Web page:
January 4, 2019
January 4, 2019



Simon Segal was born into a well-off middle-class family in Bialystok. He started an engineering carreer in Russia before taking an interest in art. In 1918, he gave up his engineering studies and left Russia for Berlin, where he stayed until 1924. In Berlin, he spent time with writers and artists gathered around the poets Mayakovsky and Essenine and the avantgarde journal Spolokhi. In 1925, Segal settled in Paris and worked on everything but painting. He earned his living by working several small jobs: librarian, worker for Citroën, and designer for Paul Poiret, who asked him to produce a series of dolls.

In 1926, he stayed in Toulon and rediscovered the pleasure provided by painting. He met Bruno Bassano, a socialist activist exiled by Mussolini who founded the artists’ colony Trident. Bassano became Segal’s loyal supporter and patron. Back in Paris in 1933, Segal spent time on the terraces of the cafés Le Dôme, La Rotonde and La Coupole. In 1935, he exhibited thirty gouaches at the Billet-Worms gallery. On the day the paintings were hung in the gallery, the whole set of works was bought by the American collector Frank Altschul.

When World War II broke out, he volunteered to join the army. As the army turned him down, he left for Aubusson in the Zone Libre (free zone), where he got married and met Jean Lurçat. Shortly afterwards, he took refuge in a farm and obtained forged documents. Following the war, he settled in Jobourg on the Cherbourg peninsula. From 1946 to 1953, he lived happily, while working continuously and became friends with the patron Henri Bernardi. At that time, he made cartoons for eighteen tapestries made at Aubusson and the Gobelins. In 1953, he returned to Paris and had numerous solo exhibitions. He illustrated the Bible for the publisher Labergerie in 1956. In 1958, he created a series of mosaics produced by the Brazilian artist Antonio Carelli. From the 1960s, he settled in a small studio in Montmartre. In 1968, he completed the illustration of The Apocalypse, which was published by the bookstore Kieffer in Paris. He died in the night of August 2, 1969. His friend Dr Osenat had him buried in the cemetery in Arcachon.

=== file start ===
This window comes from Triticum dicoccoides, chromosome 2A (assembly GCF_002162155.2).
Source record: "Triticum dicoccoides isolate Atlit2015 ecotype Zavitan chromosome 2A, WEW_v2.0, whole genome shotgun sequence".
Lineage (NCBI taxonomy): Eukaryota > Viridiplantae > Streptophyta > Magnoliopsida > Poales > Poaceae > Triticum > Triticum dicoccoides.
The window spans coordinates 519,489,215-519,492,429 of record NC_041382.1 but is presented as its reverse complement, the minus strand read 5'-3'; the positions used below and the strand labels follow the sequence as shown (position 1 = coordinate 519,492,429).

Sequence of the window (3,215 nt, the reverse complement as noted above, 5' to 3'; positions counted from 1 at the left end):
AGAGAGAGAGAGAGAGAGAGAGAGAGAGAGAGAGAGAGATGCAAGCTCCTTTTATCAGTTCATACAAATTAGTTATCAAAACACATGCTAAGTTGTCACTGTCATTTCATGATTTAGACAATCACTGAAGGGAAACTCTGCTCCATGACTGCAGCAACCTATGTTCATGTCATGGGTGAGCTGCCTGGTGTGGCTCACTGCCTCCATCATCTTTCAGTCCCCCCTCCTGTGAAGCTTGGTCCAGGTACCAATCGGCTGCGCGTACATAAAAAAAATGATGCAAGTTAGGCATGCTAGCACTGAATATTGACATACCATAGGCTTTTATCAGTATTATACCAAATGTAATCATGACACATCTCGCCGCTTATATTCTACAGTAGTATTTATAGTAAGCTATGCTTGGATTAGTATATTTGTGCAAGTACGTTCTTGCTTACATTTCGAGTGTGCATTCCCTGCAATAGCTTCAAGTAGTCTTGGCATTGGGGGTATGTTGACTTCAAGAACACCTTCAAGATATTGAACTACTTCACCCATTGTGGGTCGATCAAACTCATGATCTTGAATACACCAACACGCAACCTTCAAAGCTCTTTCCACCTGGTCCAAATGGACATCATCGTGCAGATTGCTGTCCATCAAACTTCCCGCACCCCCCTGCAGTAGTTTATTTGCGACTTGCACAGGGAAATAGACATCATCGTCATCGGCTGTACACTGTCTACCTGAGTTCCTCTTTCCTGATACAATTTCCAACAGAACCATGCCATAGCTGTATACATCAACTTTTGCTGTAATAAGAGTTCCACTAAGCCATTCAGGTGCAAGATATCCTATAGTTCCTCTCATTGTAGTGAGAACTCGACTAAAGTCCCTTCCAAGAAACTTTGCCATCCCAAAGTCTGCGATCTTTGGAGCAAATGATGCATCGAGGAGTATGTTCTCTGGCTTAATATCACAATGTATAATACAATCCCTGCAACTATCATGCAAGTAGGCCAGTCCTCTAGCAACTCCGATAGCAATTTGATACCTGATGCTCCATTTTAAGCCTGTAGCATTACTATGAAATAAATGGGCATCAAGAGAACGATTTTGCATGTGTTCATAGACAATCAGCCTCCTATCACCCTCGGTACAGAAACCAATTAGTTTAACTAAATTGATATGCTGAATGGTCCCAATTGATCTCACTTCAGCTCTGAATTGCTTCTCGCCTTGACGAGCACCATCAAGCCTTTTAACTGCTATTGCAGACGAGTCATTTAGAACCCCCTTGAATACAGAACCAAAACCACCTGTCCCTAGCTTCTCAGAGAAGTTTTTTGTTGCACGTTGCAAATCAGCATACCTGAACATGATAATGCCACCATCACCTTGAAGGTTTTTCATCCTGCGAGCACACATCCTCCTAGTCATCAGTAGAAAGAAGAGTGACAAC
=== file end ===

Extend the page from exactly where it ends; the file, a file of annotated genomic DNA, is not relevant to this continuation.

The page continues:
Stories of Jewish Artists of the School of Paris 1905-1939


Capitale des arts, le Paris des années 1905-1939 attire les artistes du monde entier. De cette période de foisonnement, un terme est resté, celui d'Ecole de Paris, qui recouvre une grande diversité d'expression artistique. Dans ce brassage dont Montparnasse est le creuset, un groupe se distingue : celui des artistes juifs venus de Russie, de Pologne et d'Europe centrale. Si leurs styles sont variés, un destin commun les rassemble : ils fuient l'antisémitisme de leur pays d'origine. Certains ont connu la célébrité dès les années 1920, tels Soutine, Lipchitz ou Chagall. D'autres n'ont pas eu le temps ou la chance d'y accéder. Près de la moitié a péri dans les camps de concentration nazis.

From 1905 to 1939, Paris attracted artists from all over the globe as the capital of the art world. This period of artistic proliferation became known as the School of Paris, and includes a great diversity of artistic expression. Within the teeming art world centred on Montparnasse, one group set itself apart: Jewish artists from Russia, Poland, and Central Europe. Although their styles were diverse, they shared the common fate of fleeing anti-Semitic persecutions in their home countries. Some became famous in the 1920s, such as Soutine, Lipchitz, and Chagall, while others did not have the time or the luck to gain renown. Nearly half of these artists died in Nazi concentration camps.